The Complete Works of William Shakespeare (Abridged),by Adam Long, Daniel Singer and Jess Winfield. Directed by Jonathan Croy. Reviewed by J. Peter Bergman
Ryan Winkles, Josh Aaron McCabe, Charls Sedgwick Hall in a frivolous moment; photo: Kevin Sprague
I'm not really involved in most of the events of this play."
Ryan as Juliet; photo: Kevin Sprague
When Desdemona speaks those words in the truncated hip-hop/rap version of "Othello" that is performed in this wonderfully wacky play we understand the multiple levels to which the line takes us and takes the actor. Othello is a dreadlock Rastafarian and Iago is a leather-biker and no self-respecting Desdemona would get involved with either of them. It is that way through much of Shakespeare and Company's outrageous howl-out-loud edition of "The Complete Works of William Shakespeare (Abridged), a play this company has produced several times in the past but never with this much upfront humor. In two hours plus a few minutes all 37 plays in Shakespeare's canon have come and gone across the stage. If it wasn't for the laughter that might be a bit much to take.
But there is the laughter. That is wonderful. All of the comedies (14 plays in all) are done simultaneously in a wondrous edition. All of the histories (11 plays) are provided in a non-chronological order but as a long history lesson medley of dramatic theater. The rest of the canon comes at us in blast after blast of special presentations.
Ultimately everyone cross-dresses - you have to, Shakespeare insists; after all in his day women were not allowed upon the stage so the female roles were always played by men. Ryan Winkles is a provocative teen-age Juliet; Josh Aaron McCabe is a manic, Los Angeles-based valley girl Ophelia on speed; Charles Sedgwick Hall is an asp-demented Cleopatra. These are only some of the outrageous versions these three men play in the course of the show. McCabe's Ophelia has a hispanic brother, Laertes, also played by McCabe, for example.
With so many roles to play it is hard, two hours later, to always recall who played whom. . .or whom played who. One absurdly wonderful moment, late in the second act, was all in the hands of Hall who, as the actor Charls Hall, broke down and was unable to continue with the performance of Hamlet, in the role of Hamlet. Overcome with emotion he was let off the hook and didn't have to deliver "To be or not to be. . ." for as is pointed out by McCabe, it is an absurdity that a character bent on revenge for his father's death and intent on killing the people responsible, would take a moment to contemplate his own potential suicide.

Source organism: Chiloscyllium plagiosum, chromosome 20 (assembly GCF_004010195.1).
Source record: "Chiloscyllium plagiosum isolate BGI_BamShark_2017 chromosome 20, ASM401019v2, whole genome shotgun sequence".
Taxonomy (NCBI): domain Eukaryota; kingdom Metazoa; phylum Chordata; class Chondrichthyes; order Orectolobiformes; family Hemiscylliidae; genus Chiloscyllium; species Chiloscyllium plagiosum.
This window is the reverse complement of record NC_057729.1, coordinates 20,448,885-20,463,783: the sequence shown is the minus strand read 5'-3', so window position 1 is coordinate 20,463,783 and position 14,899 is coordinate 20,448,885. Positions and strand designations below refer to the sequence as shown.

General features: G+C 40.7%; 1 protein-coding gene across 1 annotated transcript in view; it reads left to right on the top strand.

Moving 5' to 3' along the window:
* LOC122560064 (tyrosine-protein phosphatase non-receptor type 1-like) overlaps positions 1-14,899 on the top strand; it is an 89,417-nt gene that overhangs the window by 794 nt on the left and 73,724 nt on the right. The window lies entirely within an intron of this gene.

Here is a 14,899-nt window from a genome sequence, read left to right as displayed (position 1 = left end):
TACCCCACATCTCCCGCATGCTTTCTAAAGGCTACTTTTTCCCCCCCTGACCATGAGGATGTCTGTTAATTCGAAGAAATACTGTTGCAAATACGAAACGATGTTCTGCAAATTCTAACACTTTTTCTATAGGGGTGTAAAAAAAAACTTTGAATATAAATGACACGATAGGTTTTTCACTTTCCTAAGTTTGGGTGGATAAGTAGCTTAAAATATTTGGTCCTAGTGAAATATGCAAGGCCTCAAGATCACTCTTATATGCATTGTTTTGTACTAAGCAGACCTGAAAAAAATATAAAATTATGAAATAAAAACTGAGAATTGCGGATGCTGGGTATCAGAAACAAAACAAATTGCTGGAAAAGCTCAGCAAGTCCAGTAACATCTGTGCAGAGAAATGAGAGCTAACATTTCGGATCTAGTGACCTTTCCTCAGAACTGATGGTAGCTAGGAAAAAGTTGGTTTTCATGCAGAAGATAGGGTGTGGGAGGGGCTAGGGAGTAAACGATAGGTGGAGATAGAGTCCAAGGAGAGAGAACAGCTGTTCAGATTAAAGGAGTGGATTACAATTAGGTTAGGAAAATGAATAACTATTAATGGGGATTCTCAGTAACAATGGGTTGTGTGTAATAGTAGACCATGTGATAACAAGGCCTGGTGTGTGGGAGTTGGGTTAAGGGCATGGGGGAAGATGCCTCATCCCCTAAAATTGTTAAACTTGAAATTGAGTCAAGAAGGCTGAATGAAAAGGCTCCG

There are roles in this show played by these men that are good roles for them in the real world of Shakespeare plays. Some of them have performed some of them; others lie in their futures. What is so wonderful about this show, though, is the opportunity to both deliver the goods and still be campy, to make light of the work they do on a regular basis in front of an audience that knows their work as actors in Shakespearean roles. These are not funny journeymen actors, but the real deal able to punch holes in the work for which they are known and respected and never lose their credibility.
They do this under the very complete oversight of director Jonathan Croy, himself a consummate actor and funny man. His sharply witty eye has given this company some of its finest comic plays. His dramatic delivery in disparate roles from Shakespeare to contemporary authors has been a constant joy to watch. That he can bring so much freedom to his actors in this play is a tribute to the talent inherent here, for there are always four men on the stage in this three-man show. Croy is evident in all of their work.
Basic costumes are a joy in this show because Govane Lohbauer has a sense of humor that matches those of the men she is dressing here. The Scottish Play has men in kilts carrying golf bags. Othello has those perfect touches of Rastafarian wig and leather vests. Wigs from the costume department stock shelves are often the perfect touches to the actors' vision of their roles and sometimes the wigs do some acting-up on their own.
Matthew E. Adelson's lighting work in this show is perfection and the scenic design by Patrick Brennan and Jonathan Croy is lovely, with glamorous drapes dominating the look of the show. Musical touches, brought in by Croy and Michael Pfeiffer are silly and delicious. A special round of applause goes to the backstage crew who handle the quick changes of costume, makeup and wigs along with manipulating set pieces and props. Two of them took a bow and they deserved the recognition.
ONE WARNING: If you plan to see this and to also see Romeo and Juliet at The Mount, see R&J first. After seeing the version that basically opens Complete Works you will not be able to sit through the actual play with a straight face. This comedy troupe's work is that remarkable. In fact, I may not be able to see Hamlet for a fortnight.
Charls as Hamlet; photo: Kevin Sprague
Josh as Antony; Photo: Kevin Sprague
The Complete Works of William Shakespeare (Abridged) plays in repertory on the Tina Packer Stage at Shakespeare and Company, located at 70 Kemble Street in Lenox, MA through August 24. For tickets and information call the box office at 413-637-3353 or go on line at www.shakespeare.org.